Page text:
Each group got busy sketching and discussing their solutions while taking notes and jotting down ideas on their wall Post-Its. It was amazing! Twenty-five students in five groups who have known each other for three days creating and innovating. It was astounding! I was taking pictures and just listening to the intense and productive dialogue as they created their first iterations.
They were to take their prototypes back to the interviewees (Test) and get more feedback to see if a new iteration was required or if something different would be better. They were well on their way to creating some great presentations.
Thursday – Prepare for the Innovation Showcase
The students had completed the task. They had found a problem, developed a solution, and created a prototype with subsequent iterations. Now, it was time to build how they were going to present their solution.
Each had sketches, photos, diagrams, bullet lists of ideas, a tri-fold board, and their computers. They completed their projects in a little over an hour and some even took it back to their dorms to truly complete it.
Friday – Innovation Showcase
This went way beyond my expectations. These students put together some fantastic presentations and took them to Taylor Hall where they were able to present their idea. Every group nailed it! Students, faculty, and staff funneled through the rooms with dozens of presentations all creatively solving selected problems.
In my case, all five groups developed presentations that stood out! All five ideas from revamping Taylor Courtyard and University Tower Courtyard to creating a new bus line, redeveloping the University Tower mailbox area and developing a way to track volunteer hours in the community to reward students for continued activity.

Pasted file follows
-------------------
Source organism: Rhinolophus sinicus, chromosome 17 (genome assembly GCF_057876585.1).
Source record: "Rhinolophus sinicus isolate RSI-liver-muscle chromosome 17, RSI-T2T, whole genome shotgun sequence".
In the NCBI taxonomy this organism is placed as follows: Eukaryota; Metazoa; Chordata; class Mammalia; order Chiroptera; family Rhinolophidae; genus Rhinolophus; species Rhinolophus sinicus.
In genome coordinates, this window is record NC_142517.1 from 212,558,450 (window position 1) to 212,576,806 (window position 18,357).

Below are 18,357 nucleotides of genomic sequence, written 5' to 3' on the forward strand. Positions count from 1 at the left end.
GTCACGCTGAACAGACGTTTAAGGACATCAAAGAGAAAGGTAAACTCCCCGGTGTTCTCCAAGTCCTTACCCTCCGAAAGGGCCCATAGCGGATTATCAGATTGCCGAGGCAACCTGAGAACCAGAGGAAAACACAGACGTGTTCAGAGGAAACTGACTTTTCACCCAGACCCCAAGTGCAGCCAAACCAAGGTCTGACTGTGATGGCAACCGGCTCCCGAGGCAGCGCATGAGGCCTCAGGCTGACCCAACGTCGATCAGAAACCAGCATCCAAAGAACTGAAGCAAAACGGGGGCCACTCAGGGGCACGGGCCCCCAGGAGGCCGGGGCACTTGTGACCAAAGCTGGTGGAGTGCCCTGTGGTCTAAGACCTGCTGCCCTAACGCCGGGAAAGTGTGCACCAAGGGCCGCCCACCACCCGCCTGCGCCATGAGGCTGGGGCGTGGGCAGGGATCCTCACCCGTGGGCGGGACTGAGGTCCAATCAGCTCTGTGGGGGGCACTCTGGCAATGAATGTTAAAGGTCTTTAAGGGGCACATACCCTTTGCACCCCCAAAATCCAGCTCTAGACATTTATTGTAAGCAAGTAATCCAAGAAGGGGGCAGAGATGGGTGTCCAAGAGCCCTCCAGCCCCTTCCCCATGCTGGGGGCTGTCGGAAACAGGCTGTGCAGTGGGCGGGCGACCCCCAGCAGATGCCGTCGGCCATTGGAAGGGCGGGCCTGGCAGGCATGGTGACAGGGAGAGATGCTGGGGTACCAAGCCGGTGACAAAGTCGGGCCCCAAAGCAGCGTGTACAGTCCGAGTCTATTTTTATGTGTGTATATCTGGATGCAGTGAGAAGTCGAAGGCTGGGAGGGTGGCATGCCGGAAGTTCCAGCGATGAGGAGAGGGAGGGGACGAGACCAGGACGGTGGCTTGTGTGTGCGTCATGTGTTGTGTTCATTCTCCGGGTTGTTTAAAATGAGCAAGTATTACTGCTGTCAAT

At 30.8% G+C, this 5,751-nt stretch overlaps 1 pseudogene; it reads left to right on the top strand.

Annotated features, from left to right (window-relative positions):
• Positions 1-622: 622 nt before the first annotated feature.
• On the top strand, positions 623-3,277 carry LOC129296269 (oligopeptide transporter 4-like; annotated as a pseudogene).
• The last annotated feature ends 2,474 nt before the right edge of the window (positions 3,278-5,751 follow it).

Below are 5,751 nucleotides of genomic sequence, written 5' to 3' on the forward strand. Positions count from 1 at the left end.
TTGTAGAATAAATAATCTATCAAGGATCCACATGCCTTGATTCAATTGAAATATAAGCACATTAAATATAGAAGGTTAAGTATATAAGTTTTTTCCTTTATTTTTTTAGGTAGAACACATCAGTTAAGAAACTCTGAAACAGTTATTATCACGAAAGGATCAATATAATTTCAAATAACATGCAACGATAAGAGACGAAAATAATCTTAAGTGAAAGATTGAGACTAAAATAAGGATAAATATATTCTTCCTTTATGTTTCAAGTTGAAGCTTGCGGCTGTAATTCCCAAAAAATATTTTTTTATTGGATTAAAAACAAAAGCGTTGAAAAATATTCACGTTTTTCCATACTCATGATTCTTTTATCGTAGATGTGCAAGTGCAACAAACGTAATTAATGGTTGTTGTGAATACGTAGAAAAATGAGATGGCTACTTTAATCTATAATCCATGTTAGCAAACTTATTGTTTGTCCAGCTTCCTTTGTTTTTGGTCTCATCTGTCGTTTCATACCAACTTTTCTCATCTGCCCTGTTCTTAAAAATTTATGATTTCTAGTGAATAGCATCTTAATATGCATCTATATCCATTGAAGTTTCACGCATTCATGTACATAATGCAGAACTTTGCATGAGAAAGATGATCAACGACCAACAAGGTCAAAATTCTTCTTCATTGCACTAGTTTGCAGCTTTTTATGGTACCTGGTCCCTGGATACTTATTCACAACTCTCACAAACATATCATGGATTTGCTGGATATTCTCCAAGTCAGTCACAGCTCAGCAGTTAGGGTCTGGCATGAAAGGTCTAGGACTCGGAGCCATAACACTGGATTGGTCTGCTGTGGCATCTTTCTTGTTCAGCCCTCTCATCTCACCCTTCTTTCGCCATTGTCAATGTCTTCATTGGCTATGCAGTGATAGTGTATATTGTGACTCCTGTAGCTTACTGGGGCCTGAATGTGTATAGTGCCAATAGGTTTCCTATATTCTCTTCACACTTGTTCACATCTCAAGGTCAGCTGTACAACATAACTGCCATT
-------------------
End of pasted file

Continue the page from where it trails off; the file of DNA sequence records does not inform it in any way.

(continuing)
They were all brilliant! Keep in mind, these students had never met one another, are entering their first semester of college, in a strange place, and have never done a project like this before. It defied expectations!
But, it wasn’t just my section. The other seven sections were outstanding as well! While some judges were able to make it to the showcase, others were not. Those who made it gave awards to groups they believe were highly innovative. Guess what? TWO of my groups earned that judge’s award!
It was a JAM-PACKED week!
- Five faculty members: Michael Sprinkle, Dr. Brian Krohn, Amy Vaughan, Amy Johnson, Dr. David Pierce joined the class to discuss the Department of TESM on our annual Faculty Panel.
- Kai Biami, Ian Park, Alyssa Ramirez, Elise Schwager, Rachel Lohman, and Erika McKibben discussed student involvement and how to be successful as an IUPUI students as part of our annual Student Panel.
- Fresh off the Indiana State Fair, Michael Sprinkle kindly gave his time to give our students a look into what it’s like in the classroom with a Mock Lecture.
- IUPUI TCEM graduate Reid Milam joined Indianapolis Zoo Marketing and Events Manager Rachel Pfotenhauer to discuss events, venues, and all the things the Zoo has going on and how students can be a part of it.
- We walked six miles (!!) going to each sporting venue before a trip to the observation deck at the City-County Building and lunch at the City Market. We closed the trip with a venture through the SkyWalk and getting students to understand how the connectedness of the hotels impacts the city.
- We heard about getting an internship and full-time position from recent grad Grant Weigel who currently works with corporate partnerships at the Indiana Pacers.
- AND, the Innovation Pilot!
The final step for these students occurred on Saturday. Twenty-three of the 25 students were available to sign-up to volunteer for the 2019 Corporate Challenge put on by the Indiana Sports Corporation at the iconic Indianapolis Motor Speedway.
I received comments from ISC on how well they interacted with participants, helped people, and how well they did their assignment for the day. ISC front office staff said that “this was one of the best years of electronic scoring they’ve had since they implemented the scoring system.” Now, THAT says something!
Not only did these students complete a major project, got the lay of the land in and around IUPUI, but they also snapped up their first experience in the industry BEFORE their FIRST official college class and represented IUPUI very well! Can it get any better?
We have SO MUCH ahead of us as we grow this program! With the Indiana Sports Corporation, Indiana Pacers, Indianapolis Colts, NCAA, IUPUI Athletics, and all of the other opportunities in the city, it’s no wonder we say that IUPUI is the place to learn sport management in the city of Indianapolis!